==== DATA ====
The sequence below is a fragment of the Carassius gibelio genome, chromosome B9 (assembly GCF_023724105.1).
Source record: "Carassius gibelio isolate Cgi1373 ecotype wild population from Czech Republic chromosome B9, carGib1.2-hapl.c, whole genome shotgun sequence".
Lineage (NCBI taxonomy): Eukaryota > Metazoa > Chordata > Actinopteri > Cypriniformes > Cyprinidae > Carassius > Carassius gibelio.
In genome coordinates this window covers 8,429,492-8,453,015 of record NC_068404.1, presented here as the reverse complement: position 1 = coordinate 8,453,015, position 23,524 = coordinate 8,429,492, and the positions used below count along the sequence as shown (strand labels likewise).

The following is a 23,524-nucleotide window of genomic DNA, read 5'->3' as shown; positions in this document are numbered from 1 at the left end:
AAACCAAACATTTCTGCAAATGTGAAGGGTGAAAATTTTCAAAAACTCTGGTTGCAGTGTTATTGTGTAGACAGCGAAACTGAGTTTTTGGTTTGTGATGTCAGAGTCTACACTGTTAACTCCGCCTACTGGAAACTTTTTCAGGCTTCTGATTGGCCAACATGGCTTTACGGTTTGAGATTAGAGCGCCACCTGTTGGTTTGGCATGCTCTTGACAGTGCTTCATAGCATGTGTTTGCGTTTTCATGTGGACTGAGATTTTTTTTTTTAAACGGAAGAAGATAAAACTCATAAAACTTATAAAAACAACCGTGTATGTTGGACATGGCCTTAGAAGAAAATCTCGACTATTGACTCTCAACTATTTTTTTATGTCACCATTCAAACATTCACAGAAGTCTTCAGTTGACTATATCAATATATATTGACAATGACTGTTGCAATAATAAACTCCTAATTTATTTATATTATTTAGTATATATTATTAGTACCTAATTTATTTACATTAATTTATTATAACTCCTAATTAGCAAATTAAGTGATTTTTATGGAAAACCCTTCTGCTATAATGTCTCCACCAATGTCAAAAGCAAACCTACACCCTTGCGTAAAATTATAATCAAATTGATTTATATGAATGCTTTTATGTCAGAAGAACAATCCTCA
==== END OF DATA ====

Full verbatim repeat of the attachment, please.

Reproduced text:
The sequence below is a fragment of the Carassius gibelio genome, chromosome B9 (assembly GCF_023724105.1).
Source record: "Carassius gibelio isolate Cgi1373 ecotype wild population from Czech Republic chromosome B9, carGib1.2-hapl.c, whole genome shotgun sequence".
Lineage (NCBI taxonomy): Eukaryota > Metazoa > Chordata > Actinopteri > Cypriniformes > Cyprinidae > Carassius > Carassius gibelio.
In genome coordinates this window covers 8,429,492-8,453,015 of record NC_068404.1, presented here as the reverse complement: position 1 = coordinate 8,453,015, position 23,524 = coordinate 8,429,492, and the positions used below count along the sequence as shown (strand labels likewise).

The following is a 23,524-nucleotide window of genomic DNA, read 5'->3' as shown; positions in this document are numbered from 1 at the left end:
AAACCAAACATTTCTGCAAATGTGAAGGGTGAAAATTTTCAAAAACTCTGGTTGCAGTGTTATTGTGTAGACAGCGAAACTGAGTTTTTGGTTTGTGATGTCAGAGTCTACACTGTTAACTCCGCCTACTGGAAACTTTTTCAGGCTTCTGATTGGCCAACATGGCTTTACGGTTTGAGATTAGAGCGCCACCTGTTGGTTTGGCATGCTCTTGACAGTGCTTCATAGCATGTGTTTGCGTTTTCATGTGGACTGAGATTTTTTTTTTTAAACGGAAGAAGATAAAACTCATAAAACTTATAAAAACAACCGTGTATGTTGGACATGGCCTTAGAAGAAAATCTCGACTATTGACTCTCAACTATTTTTTTATGTCACCATTCAAACATTCACAGAAGTCTTCAGTTGACTATATCAATATATATTGACAATGACTGTTGCAATAATAAACTCCTAATTTATTTATATTATTTAGTATATATTATTAGTACCTAATTTATTTACATTAATTTATTATAACTCCTAATTAGCAAATTAAGTGATTTTTATGGAAAACCCTTCTGCTATAATGTCTCCACCAATGTCAAAAGCAAACCTACACCCTTGCGTAAAATTATAATCAAATTGATTTATATGAATGCTTTTATGTCAGAAGAACAATCCTCA